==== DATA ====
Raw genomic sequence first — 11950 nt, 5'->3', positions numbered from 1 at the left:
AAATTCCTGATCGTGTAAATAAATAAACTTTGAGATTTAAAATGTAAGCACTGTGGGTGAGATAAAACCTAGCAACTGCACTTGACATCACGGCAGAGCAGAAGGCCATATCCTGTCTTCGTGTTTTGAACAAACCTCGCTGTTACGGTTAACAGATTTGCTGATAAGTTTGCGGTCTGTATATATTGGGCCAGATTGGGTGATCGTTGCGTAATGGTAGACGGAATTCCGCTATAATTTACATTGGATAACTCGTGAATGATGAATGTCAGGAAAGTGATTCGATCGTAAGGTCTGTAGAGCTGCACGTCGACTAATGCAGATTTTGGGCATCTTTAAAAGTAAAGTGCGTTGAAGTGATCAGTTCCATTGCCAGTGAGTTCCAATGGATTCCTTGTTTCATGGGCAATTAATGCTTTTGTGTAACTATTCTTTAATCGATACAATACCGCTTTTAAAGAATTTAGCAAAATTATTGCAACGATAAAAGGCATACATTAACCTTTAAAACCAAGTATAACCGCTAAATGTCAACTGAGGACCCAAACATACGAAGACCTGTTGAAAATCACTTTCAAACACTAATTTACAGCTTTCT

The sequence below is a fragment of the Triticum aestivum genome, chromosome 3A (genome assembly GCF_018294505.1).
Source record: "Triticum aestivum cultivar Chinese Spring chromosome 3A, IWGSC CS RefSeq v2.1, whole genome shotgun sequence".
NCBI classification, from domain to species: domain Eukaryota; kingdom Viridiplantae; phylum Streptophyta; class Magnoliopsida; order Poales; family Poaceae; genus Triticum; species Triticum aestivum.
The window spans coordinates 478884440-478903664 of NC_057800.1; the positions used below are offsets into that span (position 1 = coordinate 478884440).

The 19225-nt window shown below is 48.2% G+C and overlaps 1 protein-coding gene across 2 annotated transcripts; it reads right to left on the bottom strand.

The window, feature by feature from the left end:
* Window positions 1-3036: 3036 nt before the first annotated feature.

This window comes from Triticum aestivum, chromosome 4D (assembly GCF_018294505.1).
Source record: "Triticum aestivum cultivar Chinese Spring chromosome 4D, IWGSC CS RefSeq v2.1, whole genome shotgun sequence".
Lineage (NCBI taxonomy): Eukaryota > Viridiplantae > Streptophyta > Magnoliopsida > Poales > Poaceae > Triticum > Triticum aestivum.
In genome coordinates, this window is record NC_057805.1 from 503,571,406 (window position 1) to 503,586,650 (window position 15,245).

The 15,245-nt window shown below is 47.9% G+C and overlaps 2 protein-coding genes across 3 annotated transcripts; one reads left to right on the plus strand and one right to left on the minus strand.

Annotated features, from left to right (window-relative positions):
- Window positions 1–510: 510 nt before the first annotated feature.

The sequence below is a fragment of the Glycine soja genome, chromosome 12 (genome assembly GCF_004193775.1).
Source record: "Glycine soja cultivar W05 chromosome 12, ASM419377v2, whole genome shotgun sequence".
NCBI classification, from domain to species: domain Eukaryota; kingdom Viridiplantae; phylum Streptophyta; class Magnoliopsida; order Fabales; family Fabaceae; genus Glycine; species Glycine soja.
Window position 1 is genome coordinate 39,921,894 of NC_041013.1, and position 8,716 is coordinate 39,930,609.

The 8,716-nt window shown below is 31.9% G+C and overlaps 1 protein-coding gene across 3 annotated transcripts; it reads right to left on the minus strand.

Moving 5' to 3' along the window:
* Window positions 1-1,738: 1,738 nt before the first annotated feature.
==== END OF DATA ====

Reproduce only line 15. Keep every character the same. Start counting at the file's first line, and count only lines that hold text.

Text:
Annotated features, from left to right (window-relative positions):